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Favorite Dodgers: Duke Snider, Roy Campanella, Mike Piazza and more

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Who is your favorite Dodgers player of ALL-TIME?

SportingNews.com

Over the next few weeks, we here at TrueBlue LA are going to be finding out who is the “All-Time Favorite Dodger”.

Earlier in the week, the Dodgers tweeted out a 64-player bracket with some of the greatest players in team history. So, I thought it would be fun to turn to Twitter and this website, and have the fans vote in polls to truly determine a winner. A few days ago we kicked things off with the first region, and this was how the voting turned out.

The results

There was one upset, as the No. 11 seed Steve Yeager upset the No. 6 seed Bob Welch. Here at TBLA, Yeager received 66 percent of the vote. On Twitter, he received 74 percent of the vote.

The only matchups that saw different winners on different sites were the Ron Cey/Adrian Gonzalez and Pedro Guerrero/Kike Hernandez matchups.

We’ll start with the Cey/Gonzalez contest. On TrueBlueLA, it was pretty much a blowout. Cey received 82 percent of the vote. However, things were a lot different on Twitter. Over there, Gonzalez won, receiving 52 percent of the vote. When I combined the total votes of the two, Cey came out on top.

On to the next matchup. At TBLA, Guerrero received 70 percent of the vote. On Twitter, Hernandez won, receiving 68 percent of the vote.

If we weren’t combining results from both sites, these brackets would look a lot different.

Voting for next region

No. 1 vs. No. 16 matchup

Duke Snider

Getting the No. 1 seed, and rightfully so, is Duke Snider. He began his career with the team in Brooklyn back in 1947. He remained with the team as they moved to Los Angeles, and was with the Dodgers until 1962.

During his tenure, Snider was a seven-time All-Star, and won two World Series Championships with the Dodgers.

Snider finished his Dodgers career with 1,995 hits, 389 home runs and 1,271 runs batted in. He hit .300 right on the dot, and his OPS with the team was .936. The Dodgers retired his No. 4 on July 6, 1980.

Getty Images

Manny Ramirez

Looking to pull off the upset is Manny Ramirez. He only spent three seasons with the Dodgers, but man oh man did he leave an impact.

During his tenure with LA, Ramirez hit .322 with an OPS of 1.012. His best season was his first year with the club. After being acquired at the 2008 trade deadline, Ramirez went on a two-month run that could make the case for the best two-month stretch in baseball history. From the beginning of August until the end of the 2018 campaign, Ramirez hit .396 with an OPS of 1.232. He hit 17 home runs, drove in 53, added 14 doubles and scored 36 runs. He was so dominant, he finished fourth in the National League MVP voting... having played just two months.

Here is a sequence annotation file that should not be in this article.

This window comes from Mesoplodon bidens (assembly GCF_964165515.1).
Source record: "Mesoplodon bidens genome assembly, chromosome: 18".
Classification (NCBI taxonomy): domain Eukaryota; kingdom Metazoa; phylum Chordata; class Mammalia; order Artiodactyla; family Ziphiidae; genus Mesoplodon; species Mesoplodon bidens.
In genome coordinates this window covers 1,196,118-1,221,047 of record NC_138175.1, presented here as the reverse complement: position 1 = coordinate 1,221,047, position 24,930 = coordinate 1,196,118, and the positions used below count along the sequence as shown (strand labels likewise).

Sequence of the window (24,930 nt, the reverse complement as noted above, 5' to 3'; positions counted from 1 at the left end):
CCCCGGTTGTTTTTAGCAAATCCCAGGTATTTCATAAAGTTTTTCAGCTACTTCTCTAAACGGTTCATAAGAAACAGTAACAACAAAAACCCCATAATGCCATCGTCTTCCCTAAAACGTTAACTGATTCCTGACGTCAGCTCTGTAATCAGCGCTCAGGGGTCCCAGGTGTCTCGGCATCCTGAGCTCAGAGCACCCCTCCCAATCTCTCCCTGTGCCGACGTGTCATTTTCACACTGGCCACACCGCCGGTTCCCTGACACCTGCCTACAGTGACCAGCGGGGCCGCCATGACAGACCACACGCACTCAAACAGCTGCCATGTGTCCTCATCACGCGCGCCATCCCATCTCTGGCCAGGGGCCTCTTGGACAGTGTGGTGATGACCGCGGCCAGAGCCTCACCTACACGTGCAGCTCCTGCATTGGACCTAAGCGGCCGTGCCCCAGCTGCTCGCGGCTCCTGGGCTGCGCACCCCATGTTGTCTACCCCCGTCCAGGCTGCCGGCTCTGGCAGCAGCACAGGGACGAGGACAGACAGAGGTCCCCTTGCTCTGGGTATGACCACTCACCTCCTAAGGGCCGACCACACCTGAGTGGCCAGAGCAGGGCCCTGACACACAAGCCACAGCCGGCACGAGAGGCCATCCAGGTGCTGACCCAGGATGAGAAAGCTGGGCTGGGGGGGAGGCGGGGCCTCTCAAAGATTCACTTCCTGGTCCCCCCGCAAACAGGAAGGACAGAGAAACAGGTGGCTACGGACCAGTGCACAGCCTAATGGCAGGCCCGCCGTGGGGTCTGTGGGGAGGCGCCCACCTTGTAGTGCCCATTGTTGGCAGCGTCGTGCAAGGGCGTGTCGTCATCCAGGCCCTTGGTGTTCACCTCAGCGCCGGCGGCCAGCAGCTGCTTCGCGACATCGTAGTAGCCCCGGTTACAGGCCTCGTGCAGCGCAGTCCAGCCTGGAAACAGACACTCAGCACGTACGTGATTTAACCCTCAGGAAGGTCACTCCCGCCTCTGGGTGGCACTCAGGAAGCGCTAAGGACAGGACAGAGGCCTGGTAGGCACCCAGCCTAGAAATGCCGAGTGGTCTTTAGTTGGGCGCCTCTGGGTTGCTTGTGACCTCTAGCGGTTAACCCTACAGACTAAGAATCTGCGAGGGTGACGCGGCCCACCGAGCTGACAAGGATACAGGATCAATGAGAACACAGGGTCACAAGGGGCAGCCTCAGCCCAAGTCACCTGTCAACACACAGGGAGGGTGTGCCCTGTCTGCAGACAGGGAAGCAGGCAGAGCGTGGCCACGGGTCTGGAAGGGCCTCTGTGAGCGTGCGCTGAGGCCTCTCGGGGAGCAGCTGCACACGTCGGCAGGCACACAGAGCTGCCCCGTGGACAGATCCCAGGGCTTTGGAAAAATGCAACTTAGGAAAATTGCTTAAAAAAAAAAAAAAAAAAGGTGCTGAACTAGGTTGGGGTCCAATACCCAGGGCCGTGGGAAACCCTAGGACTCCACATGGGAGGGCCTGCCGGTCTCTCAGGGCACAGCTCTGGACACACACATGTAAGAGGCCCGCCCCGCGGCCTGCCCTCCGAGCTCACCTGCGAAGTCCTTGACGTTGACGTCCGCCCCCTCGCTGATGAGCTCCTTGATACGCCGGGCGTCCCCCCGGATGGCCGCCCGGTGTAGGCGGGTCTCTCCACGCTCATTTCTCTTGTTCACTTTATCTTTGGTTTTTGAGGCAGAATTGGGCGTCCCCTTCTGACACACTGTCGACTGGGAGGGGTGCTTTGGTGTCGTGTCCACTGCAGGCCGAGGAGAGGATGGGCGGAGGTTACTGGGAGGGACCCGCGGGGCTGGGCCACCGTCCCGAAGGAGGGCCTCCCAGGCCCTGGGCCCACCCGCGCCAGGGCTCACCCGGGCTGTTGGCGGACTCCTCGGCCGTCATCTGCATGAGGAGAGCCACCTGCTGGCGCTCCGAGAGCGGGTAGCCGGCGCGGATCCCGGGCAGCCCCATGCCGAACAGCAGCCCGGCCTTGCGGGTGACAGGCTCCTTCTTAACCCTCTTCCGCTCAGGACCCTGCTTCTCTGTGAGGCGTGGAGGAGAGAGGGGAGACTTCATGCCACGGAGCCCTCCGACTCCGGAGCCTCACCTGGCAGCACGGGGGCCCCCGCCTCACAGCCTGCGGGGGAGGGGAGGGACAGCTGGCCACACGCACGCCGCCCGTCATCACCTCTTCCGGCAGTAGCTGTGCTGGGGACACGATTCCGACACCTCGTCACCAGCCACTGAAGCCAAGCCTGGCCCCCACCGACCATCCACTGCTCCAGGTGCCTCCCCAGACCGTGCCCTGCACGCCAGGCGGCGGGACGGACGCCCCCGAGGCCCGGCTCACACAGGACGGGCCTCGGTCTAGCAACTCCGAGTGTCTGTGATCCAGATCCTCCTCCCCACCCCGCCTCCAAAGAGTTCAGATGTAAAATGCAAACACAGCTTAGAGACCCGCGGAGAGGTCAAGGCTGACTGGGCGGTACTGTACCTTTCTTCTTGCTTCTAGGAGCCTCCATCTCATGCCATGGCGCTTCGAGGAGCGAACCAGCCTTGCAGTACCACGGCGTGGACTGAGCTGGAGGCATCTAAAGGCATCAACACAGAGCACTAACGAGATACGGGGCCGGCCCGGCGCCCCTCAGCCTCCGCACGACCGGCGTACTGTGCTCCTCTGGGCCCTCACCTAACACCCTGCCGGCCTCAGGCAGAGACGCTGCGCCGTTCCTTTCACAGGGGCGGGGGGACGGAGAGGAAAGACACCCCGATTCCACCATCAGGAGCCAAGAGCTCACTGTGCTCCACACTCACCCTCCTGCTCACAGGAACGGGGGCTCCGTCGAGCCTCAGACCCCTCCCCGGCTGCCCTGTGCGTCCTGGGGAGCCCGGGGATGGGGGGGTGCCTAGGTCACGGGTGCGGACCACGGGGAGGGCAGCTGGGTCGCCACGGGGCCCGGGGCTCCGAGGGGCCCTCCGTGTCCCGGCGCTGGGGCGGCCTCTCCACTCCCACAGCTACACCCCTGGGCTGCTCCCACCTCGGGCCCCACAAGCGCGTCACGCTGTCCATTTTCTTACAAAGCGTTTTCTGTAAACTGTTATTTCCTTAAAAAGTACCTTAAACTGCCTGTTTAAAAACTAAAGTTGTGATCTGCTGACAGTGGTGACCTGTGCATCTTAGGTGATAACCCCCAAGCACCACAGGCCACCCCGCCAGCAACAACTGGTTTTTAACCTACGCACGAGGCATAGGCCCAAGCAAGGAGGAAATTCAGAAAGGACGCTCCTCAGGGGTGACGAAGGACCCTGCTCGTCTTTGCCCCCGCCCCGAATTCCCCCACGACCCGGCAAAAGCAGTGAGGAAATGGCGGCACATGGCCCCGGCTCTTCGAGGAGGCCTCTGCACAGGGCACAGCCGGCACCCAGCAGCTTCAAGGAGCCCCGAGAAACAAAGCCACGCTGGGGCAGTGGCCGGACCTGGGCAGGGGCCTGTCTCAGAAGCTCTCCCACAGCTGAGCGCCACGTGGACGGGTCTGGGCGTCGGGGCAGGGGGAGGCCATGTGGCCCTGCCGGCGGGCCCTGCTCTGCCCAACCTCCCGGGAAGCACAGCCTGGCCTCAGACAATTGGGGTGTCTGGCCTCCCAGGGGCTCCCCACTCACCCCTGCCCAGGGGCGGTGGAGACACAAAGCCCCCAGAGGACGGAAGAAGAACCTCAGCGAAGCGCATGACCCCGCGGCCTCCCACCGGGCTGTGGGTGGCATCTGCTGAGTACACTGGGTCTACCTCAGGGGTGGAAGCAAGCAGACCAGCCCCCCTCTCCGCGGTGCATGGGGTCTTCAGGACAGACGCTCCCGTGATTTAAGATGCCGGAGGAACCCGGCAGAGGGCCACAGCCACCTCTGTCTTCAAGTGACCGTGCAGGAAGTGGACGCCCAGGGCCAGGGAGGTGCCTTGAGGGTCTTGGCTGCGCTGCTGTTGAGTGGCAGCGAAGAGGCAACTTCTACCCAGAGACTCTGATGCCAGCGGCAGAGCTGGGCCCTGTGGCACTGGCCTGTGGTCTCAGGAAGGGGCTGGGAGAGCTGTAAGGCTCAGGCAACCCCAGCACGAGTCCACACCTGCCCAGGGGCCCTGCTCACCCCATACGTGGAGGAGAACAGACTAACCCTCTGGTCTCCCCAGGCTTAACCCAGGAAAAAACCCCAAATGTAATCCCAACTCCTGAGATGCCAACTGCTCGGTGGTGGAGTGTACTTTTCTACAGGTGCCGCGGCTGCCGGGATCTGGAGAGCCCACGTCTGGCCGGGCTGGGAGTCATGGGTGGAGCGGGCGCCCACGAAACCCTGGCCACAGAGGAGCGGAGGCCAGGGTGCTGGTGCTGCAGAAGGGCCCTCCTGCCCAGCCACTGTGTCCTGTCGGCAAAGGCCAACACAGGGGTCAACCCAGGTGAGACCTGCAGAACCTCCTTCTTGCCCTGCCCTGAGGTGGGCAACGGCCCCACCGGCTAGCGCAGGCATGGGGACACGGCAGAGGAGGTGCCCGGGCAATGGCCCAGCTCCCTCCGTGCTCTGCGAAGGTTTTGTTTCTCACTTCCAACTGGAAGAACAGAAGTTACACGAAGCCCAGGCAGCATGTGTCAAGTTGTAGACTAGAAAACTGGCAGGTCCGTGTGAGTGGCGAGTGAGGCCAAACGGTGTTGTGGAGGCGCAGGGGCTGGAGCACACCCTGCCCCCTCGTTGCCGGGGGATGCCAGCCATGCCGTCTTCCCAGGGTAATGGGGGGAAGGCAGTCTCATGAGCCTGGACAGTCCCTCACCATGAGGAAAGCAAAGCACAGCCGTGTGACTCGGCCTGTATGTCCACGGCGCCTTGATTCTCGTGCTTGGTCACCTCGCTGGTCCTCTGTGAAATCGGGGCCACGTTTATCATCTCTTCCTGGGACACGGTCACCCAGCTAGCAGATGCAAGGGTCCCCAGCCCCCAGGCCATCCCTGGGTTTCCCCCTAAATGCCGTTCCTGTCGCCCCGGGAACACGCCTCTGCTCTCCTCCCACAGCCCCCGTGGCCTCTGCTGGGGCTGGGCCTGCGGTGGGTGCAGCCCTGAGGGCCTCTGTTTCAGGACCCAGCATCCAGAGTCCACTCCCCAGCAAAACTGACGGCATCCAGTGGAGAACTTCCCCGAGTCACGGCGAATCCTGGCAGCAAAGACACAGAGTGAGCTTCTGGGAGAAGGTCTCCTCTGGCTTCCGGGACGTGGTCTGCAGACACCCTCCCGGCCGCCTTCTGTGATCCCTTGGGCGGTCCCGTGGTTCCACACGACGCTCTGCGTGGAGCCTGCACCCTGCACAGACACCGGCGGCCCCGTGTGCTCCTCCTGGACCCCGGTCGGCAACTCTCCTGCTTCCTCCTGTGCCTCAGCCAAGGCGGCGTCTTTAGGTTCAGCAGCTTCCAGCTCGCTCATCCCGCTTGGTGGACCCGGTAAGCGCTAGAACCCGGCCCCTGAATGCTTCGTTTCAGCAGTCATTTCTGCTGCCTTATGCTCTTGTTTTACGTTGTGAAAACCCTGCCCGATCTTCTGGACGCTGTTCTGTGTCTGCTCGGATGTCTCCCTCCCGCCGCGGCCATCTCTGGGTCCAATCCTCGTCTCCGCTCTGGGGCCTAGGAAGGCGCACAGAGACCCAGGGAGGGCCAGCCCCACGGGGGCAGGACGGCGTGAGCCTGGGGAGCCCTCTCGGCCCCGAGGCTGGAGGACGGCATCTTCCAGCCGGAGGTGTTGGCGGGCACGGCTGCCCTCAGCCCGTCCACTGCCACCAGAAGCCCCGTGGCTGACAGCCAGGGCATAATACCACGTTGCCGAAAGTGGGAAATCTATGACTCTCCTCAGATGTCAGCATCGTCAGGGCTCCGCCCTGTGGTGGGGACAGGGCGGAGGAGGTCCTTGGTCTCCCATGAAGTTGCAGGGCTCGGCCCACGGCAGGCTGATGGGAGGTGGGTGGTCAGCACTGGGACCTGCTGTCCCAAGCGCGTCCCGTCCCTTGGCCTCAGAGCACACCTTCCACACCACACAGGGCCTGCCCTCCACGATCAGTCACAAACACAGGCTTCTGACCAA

New York Yankees v Los Angeles Dodgers Photo by Lisa Blumenfeld/Getty Images

Poll

No. 1 vs. No. 16

This poll is closed

  • 92%
    Duke Snider
    (265 votes)
  • 7%
    Manny Ramirez
    (20 votes)
285 votes total Vote Now

No. 8 vs. No. 9 matchup

Matt Kemp

For 10 years, Matt Kemp roamed the outfield for the Dodgers. First he did so from 2006 through 2014, and then he did so again in 2018. While with LA, Kemp was a three-time All-Star, a two-time Gold Glove Award winner, and a two-time Silver Slugger Award winner.

He hit 203 home runs and drove in 733 runs. When you look at all-time leaders in offensive categories in LA Dodgers history, Kemp is in the top 10 in a good amount of them.

His best season with LA came in 2011, when he was robbed of the National League MVP. He finished second in the voting to a player who took steroids and cheated. Kemp that season hit 39 home runs and drove in 126, both of which led the league. He also led the league with 115 runs scored. Oh, he also stole 40 bases. To this date I’m still upset he couldn’t hit one more homer to join the 40/40 club.

Colorado Rockies v Los Angeles Dodgers Photo by Harry How/Getty Images

Raul Mondesi

The NL Rookie of the Year in 1994, Raul Mondesi spent the first seven seasons of his career with the Dodgers. He had 1,004 hits with the Dodgers, including 163 home runs and 518 RBI.

While with LA, Mondesi won two Gold Glove Awards and was named an All-Star in 1995. His best season came in 1997, when he finished 15th in NL MVP voting. He hit 30 homers, driving in 87. He also had 191 hits, while stealing 32 bases.

Los Angeles Dodgers v St. Louis Cardinals

Poll

No. 8 vs. No. 9

This poll is closed

  • 75%
    Matt Kemp
    (219 votes)
  • 24%
    Raul Mondesi